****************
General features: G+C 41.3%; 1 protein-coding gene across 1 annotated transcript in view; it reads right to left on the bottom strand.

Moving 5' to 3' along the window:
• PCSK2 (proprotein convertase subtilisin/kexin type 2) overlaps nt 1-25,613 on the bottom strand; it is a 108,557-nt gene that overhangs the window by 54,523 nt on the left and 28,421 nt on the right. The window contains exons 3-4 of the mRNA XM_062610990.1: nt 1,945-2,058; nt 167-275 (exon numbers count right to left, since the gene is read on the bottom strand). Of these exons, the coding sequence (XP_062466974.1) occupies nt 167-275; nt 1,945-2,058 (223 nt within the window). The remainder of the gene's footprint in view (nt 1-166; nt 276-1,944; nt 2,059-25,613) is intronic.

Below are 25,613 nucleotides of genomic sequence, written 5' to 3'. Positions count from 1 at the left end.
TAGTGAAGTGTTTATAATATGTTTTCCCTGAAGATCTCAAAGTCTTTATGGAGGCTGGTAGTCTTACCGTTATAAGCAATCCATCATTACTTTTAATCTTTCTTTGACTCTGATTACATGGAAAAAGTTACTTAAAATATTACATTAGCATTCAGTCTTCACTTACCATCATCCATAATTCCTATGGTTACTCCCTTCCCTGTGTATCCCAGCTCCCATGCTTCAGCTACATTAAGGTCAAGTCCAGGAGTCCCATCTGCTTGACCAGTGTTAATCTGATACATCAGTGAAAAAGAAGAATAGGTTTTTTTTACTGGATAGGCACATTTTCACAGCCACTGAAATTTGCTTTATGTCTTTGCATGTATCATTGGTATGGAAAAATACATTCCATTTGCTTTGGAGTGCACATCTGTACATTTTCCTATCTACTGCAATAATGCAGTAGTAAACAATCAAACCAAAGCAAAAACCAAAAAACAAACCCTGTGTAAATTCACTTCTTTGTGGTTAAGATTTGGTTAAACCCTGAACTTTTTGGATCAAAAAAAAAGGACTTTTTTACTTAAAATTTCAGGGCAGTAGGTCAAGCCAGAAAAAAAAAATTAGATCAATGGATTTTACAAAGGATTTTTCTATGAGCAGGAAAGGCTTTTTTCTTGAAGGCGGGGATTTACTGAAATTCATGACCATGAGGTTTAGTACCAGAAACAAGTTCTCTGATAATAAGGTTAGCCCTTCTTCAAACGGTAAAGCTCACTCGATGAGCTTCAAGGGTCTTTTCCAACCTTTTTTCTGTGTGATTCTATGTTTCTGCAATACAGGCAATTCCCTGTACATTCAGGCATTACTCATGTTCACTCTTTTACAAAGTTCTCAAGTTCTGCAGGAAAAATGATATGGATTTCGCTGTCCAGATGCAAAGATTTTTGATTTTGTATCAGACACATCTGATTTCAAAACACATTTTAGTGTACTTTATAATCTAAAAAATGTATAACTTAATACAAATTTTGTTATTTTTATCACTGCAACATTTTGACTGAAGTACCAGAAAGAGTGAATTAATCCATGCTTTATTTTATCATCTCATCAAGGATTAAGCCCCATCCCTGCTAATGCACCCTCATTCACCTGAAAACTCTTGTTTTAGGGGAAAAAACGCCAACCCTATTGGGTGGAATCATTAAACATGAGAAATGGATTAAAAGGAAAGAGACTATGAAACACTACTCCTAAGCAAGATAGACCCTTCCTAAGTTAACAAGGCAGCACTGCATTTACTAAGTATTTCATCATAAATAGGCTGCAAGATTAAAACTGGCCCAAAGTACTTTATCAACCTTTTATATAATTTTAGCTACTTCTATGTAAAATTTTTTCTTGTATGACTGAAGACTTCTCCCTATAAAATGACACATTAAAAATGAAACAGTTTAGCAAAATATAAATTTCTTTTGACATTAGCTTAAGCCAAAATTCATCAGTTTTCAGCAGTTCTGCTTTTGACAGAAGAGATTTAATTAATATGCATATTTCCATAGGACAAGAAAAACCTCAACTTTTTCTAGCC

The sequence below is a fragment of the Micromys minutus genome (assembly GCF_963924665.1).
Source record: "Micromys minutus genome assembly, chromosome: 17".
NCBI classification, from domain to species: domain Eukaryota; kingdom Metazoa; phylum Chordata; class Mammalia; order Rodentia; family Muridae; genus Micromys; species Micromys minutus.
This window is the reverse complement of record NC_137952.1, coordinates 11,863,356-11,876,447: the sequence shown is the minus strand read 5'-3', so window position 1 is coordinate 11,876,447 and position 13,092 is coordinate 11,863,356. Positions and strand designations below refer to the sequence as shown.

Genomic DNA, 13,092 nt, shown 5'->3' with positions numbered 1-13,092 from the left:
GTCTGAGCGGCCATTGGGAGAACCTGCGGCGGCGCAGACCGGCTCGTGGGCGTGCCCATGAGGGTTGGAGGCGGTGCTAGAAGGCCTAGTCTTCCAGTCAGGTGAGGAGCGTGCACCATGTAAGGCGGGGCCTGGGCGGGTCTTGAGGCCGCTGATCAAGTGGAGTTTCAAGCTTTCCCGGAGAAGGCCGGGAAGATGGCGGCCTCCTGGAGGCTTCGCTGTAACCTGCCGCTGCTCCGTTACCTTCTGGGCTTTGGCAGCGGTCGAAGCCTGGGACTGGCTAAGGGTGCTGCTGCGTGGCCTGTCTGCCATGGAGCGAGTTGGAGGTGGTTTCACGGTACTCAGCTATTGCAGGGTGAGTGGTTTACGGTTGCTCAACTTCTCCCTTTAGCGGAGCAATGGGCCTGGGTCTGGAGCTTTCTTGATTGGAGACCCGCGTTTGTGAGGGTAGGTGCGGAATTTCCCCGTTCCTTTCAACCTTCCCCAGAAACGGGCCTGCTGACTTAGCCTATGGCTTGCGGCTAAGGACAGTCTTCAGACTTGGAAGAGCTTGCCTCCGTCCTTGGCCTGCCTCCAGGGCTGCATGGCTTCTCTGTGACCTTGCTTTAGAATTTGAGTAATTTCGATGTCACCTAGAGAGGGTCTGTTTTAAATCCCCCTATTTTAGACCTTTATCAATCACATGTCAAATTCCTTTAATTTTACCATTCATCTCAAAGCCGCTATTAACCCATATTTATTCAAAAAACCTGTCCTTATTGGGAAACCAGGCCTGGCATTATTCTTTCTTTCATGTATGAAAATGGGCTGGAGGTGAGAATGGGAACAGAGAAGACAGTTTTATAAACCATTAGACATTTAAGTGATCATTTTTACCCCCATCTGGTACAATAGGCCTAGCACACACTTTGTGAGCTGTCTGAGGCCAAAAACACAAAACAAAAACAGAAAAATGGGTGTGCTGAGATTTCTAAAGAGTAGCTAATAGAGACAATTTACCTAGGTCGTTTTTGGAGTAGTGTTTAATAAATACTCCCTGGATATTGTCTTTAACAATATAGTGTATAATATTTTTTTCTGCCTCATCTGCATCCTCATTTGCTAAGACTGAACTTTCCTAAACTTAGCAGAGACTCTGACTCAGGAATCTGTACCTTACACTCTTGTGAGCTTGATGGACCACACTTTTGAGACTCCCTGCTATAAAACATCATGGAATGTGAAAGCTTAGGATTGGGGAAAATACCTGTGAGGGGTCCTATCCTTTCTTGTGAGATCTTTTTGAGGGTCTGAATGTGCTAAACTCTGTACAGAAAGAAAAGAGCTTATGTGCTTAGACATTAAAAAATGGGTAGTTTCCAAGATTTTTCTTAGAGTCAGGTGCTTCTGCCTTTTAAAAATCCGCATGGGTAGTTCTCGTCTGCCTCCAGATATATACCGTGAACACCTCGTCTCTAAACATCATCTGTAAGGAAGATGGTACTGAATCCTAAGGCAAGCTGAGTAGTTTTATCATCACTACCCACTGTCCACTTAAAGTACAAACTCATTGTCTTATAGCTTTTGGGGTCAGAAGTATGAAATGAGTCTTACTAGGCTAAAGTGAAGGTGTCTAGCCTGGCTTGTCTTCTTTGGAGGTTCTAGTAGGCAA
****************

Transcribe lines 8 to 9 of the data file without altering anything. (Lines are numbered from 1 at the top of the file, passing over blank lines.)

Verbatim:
NCBI classification, from domain to species: domain Eukaryota; kingdom Metazoa; phylum Chordata; class Mammalia; order Rodentia; family Muridae; genus Micromys; species Micromys minutus.
This window is the reverse complement of record NC_137952.1, coordinates 11,863,356-11,876,447: the sequence shown is the minus strand read 5'-3', so window position 1 is coordinate 11,876,447 and position 13,092 is coordinate 11,863,356. Positions and strand designations below refer to the sequence as shown.